plus, the groverhaus

Last week, Twitter announced an innovative, high-tech feature was available to all users: you can now restrict who is able to yell at you online.

Here’s how it works. Before you Tweet, choose who can reply with three options: 1) everyone (standard Twitter, and the default setting), 2) only people you follow, or 3) only people you mention.

Large platforms like to talk about deploying stuff at scale as some excuse for not being able to introduce basic features, but, speaking as a computer expert (someone who was admitted to a 15-week, immersive software engineering course earlier this week), there’s no reason this couldn’t have happened sooner. This features seems like a pretty basic “if” check. Just my two cents.

(Clearly, the reason this feature hasn’t existed before now is not technical, but rather that letting users control and restrict who can call them slurs reduces overall engagement and, subsequently, ad impressions.)

What is funny to me about this is that the interaction restrictions that Twitter is trumpeting as some incredible development was invented years ago on Tumblr as an informal feature. The way Tumblr works is that users can reblog other peoples' posts and that’s the primary form of interaction. Imagine a Twitter where 90 percent of the posts were quote-tweets. That’s Tumblr.

For years, at first seriously and then as a joke, Tumblr users have been placing DNI banners at the bottom of their posts. “DNI” stands for “Do Not Interact.”

Anyway, I came across a big collection of DNI banners this week and this is basically what Twitter rolled out. I couldn’t tell you which of these are serious and which are ironic.

The DNI banners aesthetically remind me of an ancient artform known as the forum signature, which is exactly what it sounds like. Online bulletin boards let people attach images and text to the bottom of every single forum post they made – a consistent throughline that users could change to suit their needs. Like an email signature but funnier. They were usually song lyrics or a picture of Sephiroth from Final Fantasy.

I’d say that Twitter should adopt the idea of a forum signature too, because I miss the old web and it’d be really funny, but Twitter sort of already has this. It’s in the display name, which users can change at will and is displayed above every tweet belonging to that user. Now that Twitter users have 50 characters to work with in their display names – far more than most people need for their full names – they are using them to add other messages and signifiers, whether that’s a statement about social justice or an emoji, like a blue wave or a donut, that allies them with a certain political movement. Here are some people who want to save the USPS.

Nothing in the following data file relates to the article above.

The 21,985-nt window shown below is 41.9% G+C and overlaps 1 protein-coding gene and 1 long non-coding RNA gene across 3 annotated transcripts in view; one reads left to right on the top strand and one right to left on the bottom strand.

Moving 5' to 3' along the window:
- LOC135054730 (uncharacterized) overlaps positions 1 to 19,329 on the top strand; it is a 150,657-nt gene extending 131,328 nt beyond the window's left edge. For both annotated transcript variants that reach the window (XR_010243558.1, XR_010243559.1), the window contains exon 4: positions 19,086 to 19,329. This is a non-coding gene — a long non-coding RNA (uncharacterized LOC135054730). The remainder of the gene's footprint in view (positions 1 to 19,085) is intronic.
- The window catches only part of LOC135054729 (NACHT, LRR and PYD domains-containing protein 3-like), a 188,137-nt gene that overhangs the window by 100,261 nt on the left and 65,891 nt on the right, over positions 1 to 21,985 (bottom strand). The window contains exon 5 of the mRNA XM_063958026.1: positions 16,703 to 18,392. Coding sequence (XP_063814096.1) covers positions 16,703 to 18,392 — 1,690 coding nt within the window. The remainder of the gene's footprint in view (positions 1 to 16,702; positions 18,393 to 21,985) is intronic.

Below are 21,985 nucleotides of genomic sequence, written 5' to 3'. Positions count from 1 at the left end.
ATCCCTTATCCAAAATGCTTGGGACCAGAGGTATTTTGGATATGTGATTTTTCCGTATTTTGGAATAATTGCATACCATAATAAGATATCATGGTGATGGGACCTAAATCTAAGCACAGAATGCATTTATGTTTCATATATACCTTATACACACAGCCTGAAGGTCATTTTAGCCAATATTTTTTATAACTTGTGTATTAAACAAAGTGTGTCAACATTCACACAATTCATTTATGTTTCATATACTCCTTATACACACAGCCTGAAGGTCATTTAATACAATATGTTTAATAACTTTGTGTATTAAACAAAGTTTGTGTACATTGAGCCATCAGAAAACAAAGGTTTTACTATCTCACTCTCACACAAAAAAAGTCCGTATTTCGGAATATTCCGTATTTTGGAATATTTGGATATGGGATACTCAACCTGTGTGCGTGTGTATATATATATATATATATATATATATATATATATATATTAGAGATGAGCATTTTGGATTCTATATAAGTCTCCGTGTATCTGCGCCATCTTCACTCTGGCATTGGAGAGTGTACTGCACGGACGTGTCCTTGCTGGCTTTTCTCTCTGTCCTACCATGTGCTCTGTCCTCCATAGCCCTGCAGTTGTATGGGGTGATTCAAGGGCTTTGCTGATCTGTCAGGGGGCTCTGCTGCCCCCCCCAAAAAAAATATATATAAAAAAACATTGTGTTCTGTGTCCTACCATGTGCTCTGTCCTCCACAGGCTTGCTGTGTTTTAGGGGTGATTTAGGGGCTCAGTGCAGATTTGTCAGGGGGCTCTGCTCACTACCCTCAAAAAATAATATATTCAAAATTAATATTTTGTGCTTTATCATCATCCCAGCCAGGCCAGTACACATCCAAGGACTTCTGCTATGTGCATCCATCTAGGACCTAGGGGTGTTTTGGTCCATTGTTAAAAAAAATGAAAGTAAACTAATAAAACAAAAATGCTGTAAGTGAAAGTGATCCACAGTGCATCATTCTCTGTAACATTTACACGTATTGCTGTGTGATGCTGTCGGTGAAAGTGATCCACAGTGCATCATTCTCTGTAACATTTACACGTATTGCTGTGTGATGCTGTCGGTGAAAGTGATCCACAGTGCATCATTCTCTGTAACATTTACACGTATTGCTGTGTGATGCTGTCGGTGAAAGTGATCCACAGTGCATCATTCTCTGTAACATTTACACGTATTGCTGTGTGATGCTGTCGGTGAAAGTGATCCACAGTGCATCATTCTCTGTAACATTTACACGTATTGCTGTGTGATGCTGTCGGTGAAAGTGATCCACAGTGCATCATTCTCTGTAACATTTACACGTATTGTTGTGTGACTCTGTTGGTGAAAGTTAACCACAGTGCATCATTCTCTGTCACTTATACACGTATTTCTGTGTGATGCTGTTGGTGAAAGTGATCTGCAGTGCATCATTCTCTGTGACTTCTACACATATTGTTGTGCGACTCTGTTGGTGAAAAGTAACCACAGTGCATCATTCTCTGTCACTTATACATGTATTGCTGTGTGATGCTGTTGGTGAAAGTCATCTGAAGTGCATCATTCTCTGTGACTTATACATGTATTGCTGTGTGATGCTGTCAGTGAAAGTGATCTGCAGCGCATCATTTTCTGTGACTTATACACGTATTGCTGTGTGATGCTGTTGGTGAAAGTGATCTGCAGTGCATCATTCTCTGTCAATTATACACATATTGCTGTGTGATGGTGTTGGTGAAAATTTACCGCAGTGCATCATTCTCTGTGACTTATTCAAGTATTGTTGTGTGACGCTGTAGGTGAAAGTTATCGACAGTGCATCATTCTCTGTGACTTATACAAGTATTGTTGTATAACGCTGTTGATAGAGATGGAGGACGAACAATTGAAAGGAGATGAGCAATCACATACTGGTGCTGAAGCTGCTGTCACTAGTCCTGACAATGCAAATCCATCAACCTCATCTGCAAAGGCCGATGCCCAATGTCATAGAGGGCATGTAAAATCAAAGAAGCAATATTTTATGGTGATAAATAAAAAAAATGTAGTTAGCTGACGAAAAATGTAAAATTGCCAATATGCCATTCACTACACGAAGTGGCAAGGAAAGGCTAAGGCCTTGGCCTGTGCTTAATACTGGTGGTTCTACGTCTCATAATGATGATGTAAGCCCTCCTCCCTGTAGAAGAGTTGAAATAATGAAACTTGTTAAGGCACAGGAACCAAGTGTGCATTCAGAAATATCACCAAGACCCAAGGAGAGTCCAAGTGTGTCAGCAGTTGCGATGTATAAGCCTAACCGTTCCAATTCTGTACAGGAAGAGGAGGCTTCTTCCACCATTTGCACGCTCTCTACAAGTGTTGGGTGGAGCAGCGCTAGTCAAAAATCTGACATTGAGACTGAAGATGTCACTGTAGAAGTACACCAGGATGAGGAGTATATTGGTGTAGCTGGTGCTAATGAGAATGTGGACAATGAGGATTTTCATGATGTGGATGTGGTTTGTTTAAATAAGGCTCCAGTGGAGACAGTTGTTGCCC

I’m not really sure where I’m going with this. Just wanted to point out that what’s old – DNI features, forum signatures – is new again. Every new feature on a megaplatform is something that web users developed years ago, and which centralized platforms obliterated. Now they’re rediscovering basic quality-of-life updates and rolling them out as if they’re innovative.


Microsoft is launching the newest Flight Simulator this week and it looks rad. I’d love to be one of those guys who does not use social media or plays other video games but goes up to my attic after work and gets out my flight stick and pilots a virtual 747 from Tucson to Milwaukee to let off some steam. Man, that would rule.

A cool thing about the newest Flight Simulator is that it harnesses the power of the cloud to stream in satellite imagery below a flight. So instead of just modeling certain landmarks, any building — even nondescript houses — appear in relatively high detail.

What you are looking at seems, at first glance, like a regular house. You are wrong. What you are looking at is the Groverhaus, one of those legendary internet tales that formed a years-long saga. The kind of thing that, now, would be a one-day Twitter thread.

The Groverhaus is a house built by a Something Awful user named Grover. He and his wife designed and built it themselves, and it is a catastrophe. The original thread is behind both a paywall and all of the images are broken, but the Groverhaus was so infamous that the pictures still float around in places like this Imgur album. The extremely helpful artist/internet historian Eliza Gauger outlined some of the many Grover catastrophes in a thread a few years ago.

Thanks to the magic of the cloud, you can now kamikaze the Groverhaus, if you so choose.

Buckingham Palace, however, is a different story.


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